Listening to Those Who Saw George Floyd Die

“I look at how that could have been one of them,” she added. She also said that there have “been nights I’ve stayed up apologizing and apologizing to George Floyd for not doing more.”

She was 17 then. There were four police officers on or around him. She couldn’t see a way to help.

But society isn’t helpless. That’s why we have trials like this one. They’re our attempts to find the truth, to address any injustice, to declare our values — here’s what we will permit, and here’s what we won’t — and perhaps make us better in the long run.

Chauvin is charged with murder. At some point the trial, whose first week just concluded, will turn toward forensics and feuding claims over the specific cause of Floyd’s death. Chauvin’s defense attorney, Eric Nelson, will mine autopsy results for ambiguity. He’ll assert reasonable doubt that Chauvin’s knee was the murder weapon.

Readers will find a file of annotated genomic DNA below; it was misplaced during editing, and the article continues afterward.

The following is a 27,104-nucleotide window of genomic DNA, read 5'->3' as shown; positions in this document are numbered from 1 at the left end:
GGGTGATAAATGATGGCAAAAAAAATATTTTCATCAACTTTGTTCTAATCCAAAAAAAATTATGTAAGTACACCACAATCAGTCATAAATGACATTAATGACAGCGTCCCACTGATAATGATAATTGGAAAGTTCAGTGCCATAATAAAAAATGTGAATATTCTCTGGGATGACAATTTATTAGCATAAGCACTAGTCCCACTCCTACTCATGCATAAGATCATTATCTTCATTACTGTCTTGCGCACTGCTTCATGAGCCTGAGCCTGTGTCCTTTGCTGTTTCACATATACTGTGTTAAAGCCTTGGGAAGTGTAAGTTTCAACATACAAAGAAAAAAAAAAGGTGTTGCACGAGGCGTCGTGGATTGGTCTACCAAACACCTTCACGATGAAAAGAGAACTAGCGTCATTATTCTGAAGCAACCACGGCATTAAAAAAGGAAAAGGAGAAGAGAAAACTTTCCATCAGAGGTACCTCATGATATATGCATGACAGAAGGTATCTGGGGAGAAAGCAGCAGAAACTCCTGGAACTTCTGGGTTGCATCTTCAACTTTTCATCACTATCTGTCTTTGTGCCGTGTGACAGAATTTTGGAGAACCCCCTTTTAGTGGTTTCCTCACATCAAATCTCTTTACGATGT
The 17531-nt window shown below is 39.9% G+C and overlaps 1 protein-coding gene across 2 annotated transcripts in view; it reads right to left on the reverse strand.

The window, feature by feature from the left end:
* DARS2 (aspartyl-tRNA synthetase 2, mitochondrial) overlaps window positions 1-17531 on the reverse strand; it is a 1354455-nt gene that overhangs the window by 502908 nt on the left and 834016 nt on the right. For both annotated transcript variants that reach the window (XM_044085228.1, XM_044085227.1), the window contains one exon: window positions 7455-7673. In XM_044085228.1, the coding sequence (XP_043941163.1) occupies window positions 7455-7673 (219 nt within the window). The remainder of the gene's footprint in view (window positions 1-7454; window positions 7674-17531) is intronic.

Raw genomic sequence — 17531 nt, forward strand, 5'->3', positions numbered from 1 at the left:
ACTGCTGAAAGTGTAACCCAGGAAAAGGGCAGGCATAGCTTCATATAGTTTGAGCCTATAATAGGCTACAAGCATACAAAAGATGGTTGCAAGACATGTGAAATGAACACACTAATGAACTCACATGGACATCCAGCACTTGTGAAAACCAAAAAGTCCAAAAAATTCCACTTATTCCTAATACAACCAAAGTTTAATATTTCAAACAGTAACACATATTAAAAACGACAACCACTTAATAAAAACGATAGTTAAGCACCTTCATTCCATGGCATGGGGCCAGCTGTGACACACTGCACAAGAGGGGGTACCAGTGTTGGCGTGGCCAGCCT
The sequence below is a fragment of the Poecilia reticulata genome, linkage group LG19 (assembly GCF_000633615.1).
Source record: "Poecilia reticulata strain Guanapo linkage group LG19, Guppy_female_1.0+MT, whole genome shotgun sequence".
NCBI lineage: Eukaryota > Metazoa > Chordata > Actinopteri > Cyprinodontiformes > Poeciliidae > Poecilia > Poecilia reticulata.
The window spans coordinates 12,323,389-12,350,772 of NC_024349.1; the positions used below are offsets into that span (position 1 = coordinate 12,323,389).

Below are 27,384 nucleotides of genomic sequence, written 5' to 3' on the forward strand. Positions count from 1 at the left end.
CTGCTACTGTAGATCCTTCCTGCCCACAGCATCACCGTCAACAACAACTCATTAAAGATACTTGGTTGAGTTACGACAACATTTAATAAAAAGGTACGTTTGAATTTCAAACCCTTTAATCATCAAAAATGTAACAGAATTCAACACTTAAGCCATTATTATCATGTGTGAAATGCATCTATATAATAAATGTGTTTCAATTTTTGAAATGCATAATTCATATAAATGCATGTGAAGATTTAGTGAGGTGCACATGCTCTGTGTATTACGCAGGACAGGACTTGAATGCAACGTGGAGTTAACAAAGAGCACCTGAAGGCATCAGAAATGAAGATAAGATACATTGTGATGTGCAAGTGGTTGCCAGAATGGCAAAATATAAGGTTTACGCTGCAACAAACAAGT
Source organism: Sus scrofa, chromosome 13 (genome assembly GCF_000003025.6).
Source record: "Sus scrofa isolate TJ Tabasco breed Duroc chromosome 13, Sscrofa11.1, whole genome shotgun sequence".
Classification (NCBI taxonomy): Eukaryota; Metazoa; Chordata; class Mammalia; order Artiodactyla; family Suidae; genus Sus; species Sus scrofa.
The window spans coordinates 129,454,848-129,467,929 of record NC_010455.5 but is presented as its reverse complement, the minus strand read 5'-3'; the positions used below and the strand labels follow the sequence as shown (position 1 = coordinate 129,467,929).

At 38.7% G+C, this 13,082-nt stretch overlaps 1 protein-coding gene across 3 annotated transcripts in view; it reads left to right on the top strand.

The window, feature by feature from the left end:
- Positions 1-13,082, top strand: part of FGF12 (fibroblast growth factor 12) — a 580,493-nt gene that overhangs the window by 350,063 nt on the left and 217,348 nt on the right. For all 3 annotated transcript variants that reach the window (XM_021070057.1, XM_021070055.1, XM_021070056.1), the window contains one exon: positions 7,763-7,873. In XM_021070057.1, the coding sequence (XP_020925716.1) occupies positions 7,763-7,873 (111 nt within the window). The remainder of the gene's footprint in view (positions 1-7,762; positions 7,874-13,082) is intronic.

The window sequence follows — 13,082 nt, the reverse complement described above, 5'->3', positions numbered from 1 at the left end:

But Chauvin’s inhumanity is indisputable, and the depth of the mark that it left on the people who intersected with it has been heartbreaking to behold. What happened near the corner of 38th Street and Chicago Avenue on May 25, 2020, was a chilling lesson in power and powerlessness. It both validated and stoked their fears.

“I felt like I was in danger,” Frazier said. “I felt threatened.”

“I was scared,” said Kaylynn Ashley Gilbert, who was also 17 when she came upon that gruesome scene, where four men who were supposed “to protect and to serve,” in the motto of many police departments, were ordering bystanders to keep away as Floyd, losing breath, cried out for his mother.

“I don’t know if you’ve ever seen anybody be killed,” testified another witness, Genevieve Hansen, an off-duty firefighter who also found herself at the scene. “But it’s upsetting.” That was putting it mildly, to judge by her expression and her voice, in which there was still so much rage and so much regret that she couldn’t intervene.

“I was desperate to help,” Hansen said. But she was helpless.

She grabbed a tissue to sop up her tears. That gesture defined the first week of the trial as surely as laments of helplessness did. Floyd’s girlfriend, Courteney Ross, seemed to go through a whole box of tissues.

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